Forum for Science, Industry and Business

Sponsored by:     3M 
Search our Site:

 

Researchers debunk myth about Parkinson's disease

16.09.2014

Using advanced computer models, neuroscience researchers at the University of Copenhagen have gained new knowledge about the complex processes that cause Parkinson's disease. The findings have recently been published in the prestigious Journal of Neuroscience.

The defining symptoms of Parkinson's disease are slow movements, muscular stiffness and shaking. There is currently no cure for the condition, so it is essential to conduct innovative research with the potential to shed some light on this terrible disruption to the central nervous system. Using advanced computer models, neuroscience researchers at the University of Copenhagen have gained new knowledge about the complex processes that cause Parkinson?s disease.

Dopamine is an important neurotransmitter which affects physical and psychological functions such as motor control, learning and memory. Levels of this substance are regulated by special dopamine cells. When the level of dopamine drops, nerve cells that constitute part of the brain's 'stop signal' are activated.

"This stop signal is rather like the safety lever on a motorised lawn mower: if you take your hand off the lever, the mower's motor stops. Similarly, dopamine must always be present in the system to block the stop signal. Parkinson's disease arises because for some reason the dopamine cells in the brain are lost, and it is known that the stop signal is being over-activated somehow or other. Many researchers have therefore considered it obvious that long-term lack of dopamine must be the cause of the distinctive symptoms that accompanies the disease. However, we can now use advanced computer simulations to challenge the existing paradigm and put forward a different theory about what actually takes place in the brain when the dopamine cells gradually die," explains Jakob Kisbye Dreyer, Postdoc at the Department of Neuroscience and Pharmacology, University of Copenhagen.

Read the article in Journal of Neuroscience

A thorn in the side

Scanning the brain of a patient suffering from Parkinson's disease reveals that in spite of dopamine cell death, there are no signs of a lack of dopamine – even at a comparatively late stage in the process.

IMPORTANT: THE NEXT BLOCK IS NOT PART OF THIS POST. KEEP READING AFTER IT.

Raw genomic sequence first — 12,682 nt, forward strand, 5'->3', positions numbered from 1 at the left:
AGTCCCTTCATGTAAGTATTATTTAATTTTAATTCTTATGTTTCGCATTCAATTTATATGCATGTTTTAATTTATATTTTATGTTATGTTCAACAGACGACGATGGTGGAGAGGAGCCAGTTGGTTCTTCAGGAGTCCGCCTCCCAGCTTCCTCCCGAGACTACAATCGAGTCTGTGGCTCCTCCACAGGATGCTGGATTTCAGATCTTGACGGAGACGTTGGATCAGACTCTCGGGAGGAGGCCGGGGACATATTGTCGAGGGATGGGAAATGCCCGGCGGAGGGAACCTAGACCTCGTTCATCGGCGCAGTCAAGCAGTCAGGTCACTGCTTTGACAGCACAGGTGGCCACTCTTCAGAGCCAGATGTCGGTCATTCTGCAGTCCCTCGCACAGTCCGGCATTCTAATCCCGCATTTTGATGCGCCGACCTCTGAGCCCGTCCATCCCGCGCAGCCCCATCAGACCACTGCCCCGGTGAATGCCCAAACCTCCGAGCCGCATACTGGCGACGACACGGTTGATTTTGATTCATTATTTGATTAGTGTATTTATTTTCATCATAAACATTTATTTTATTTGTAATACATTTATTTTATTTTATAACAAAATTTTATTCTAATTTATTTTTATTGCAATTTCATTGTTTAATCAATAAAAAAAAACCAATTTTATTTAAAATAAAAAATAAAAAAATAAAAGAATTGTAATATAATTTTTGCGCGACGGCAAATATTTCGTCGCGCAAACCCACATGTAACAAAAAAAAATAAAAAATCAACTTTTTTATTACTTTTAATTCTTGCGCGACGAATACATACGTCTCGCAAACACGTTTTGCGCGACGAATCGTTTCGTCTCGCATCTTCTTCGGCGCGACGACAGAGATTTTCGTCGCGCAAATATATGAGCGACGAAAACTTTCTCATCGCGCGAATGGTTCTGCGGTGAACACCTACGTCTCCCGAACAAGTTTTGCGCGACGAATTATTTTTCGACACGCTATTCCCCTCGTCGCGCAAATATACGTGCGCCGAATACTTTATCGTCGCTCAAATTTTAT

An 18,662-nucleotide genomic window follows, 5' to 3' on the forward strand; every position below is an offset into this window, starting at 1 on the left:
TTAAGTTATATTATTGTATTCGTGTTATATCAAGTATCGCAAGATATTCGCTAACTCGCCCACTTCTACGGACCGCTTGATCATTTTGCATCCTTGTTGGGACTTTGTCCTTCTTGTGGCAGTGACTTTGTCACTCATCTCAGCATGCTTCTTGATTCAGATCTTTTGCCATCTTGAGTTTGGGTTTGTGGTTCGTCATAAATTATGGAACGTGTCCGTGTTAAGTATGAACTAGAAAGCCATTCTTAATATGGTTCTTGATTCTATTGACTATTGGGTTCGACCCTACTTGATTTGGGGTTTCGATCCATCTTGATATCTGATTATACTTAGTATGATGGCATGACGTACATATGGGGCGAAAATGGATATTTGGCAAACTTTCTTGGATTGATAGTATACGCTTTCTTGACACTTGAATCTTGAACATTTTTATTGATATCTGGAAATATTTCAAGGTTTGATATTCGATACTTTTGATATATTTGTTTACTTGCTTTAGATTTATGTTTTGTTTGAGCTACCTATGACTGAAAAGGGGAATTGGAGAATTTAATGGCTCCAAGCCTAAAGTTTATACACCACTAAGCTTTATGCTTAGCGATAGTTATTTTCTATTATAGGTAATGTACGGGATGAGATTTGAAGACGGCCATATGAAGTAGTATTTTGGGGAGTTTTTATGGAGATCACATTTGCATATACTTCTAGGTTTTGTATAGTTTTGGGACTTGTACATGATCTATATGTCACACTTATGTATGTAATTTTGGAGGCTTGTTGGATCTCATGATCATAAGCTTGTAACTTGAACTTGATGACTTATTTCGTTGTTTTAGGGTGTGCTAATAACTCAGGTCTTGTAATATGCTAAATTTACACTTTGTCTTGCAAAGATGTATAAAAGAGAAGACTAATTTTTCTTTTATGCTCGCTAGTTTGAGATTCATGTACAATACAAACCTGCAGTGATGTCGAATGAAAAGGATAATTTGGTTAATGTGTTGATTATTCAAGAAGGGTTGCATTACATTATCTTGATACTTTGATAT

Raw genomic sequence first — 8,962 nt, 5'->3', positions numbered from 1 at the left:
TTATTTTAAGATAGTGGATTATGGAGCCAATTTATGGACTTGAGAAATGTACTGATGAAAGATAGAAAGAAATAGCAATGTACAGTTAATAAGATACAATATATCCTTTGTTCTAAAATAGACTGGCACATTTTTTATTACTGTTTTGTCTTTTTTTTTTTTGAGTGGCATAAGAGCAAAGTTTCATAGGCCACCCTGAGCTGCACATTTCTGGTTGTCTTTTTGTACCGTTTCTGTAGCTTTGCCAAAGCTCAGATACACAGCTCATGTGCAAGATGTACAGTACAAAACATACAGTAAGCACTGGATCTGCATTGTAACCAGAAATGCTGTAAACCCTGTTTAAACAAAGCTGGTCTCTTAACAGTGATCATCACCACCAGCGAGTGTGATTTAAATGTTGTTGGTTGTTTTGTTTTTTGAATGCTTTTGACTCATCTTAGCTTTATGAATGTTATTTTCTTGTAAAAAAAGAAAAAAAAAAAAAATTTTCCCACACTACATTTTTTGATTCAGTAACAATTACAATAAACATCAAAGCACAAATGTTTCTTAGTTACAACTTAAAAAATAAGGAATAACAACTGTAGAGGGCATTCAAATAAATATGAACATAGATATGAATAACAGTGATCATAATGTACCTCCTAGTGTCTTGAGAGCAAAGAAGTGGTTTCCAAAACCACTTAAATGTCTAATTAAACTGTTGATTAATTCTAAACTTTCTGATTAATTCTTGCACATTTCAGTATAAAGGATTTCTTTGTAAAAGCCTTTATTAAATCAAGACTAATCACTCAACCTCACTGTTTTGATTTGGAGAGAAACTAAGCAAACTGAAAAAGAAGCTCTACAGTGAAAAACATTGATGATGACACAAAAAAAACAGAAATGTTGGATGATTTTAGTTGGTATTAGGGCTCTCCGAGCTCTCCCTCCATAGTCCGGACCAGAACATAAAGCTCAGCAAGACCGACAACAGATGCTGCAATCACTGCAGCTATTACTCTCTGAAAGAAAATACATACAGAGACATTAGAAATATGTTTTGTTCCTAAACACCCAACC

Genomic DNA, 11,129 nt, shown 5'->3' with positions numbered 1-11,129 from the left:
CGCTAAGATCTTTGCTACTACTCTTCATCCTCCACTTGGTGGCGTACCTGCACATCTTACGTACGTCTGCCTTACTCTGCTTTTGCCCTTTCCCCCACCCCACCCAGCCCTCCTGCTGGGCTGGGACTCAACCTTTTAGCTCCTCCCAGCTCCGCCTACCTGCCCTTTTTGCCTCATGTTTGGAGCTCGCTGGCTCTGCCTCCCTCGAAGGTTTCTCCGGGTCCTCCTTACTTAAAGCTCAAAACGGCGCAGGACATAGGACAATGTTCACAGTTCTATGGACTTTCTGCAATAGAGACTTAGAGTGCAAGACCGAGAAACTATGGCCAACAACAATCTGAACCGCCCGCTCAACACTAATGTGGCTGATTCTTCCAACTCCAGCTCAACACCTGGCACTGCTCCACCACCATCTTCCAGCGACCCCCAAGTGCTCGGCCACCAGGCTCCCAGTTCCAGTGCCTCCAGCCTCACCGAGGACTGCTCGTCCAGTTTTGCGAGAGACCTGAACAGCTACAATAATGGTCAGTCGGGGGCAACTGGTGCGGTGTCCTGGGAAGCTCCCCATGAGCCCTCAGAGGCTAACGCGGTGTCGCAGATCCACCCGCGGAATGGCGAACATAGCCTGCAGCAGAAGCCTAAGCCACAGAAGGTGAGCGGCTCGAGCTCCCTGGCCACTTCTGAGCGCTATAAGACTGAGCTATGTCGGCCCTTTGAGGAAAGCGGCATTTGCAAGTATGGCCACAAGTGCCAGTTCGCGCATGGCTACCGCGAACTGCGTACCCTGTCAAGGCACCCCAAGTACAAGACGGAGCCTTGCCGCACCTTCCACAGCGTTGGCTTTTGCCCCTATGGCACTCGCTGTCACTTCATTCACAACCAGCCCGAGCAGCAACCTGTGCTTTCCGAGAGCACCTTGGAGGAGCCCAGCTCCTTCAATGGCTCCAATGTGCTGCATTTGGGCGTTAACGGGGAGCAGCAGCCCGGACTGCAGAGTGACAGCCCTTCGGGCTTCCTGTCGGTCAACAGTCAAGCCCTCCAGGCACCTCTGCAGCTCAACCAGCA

"The inability to establish a lack of dopamine until advanced cases of Parkinson's disease has been a thorn in the side of researchers for many years. On the one hand, the symptoms indicate that the stop signal is over-activated, and patients are treated accordingly with a fair degree of success. On the other hand, data prove that they are not lacking dopamine," says Postdoc Jakob Kisbye Dreyer.

Computer models predict the progress of the disease

"Our calculations indicate that cell death only affects the level of dopamine very late in the process, but that symptoms can arise long before the level of the neurotransmitter starts to decline. The reason for this is that the fluctuations that normally make up a signal become weaker. In the computer model, the brain compensates for the shortage of signals by creating additional dopamine receptors. This has a positive effect initially, but as cell death progresses further, the correct signal may almost disappear. At this stage, the compensation becomes so overwhelming that even small variations in the level of dopamine trigger the stop signal – which can therefore cause the patient to develop the disease."

The new research findings may pave the way for earlier diagnosis of Parkinson's disease.

###

Contact:

Jakob Kisbye Dreyer
Mobile: +45 29 61 19 78

Jakob Kisbye Dreyer | Eurek Alert!
Further information:
http://healthsciences.ku.dk/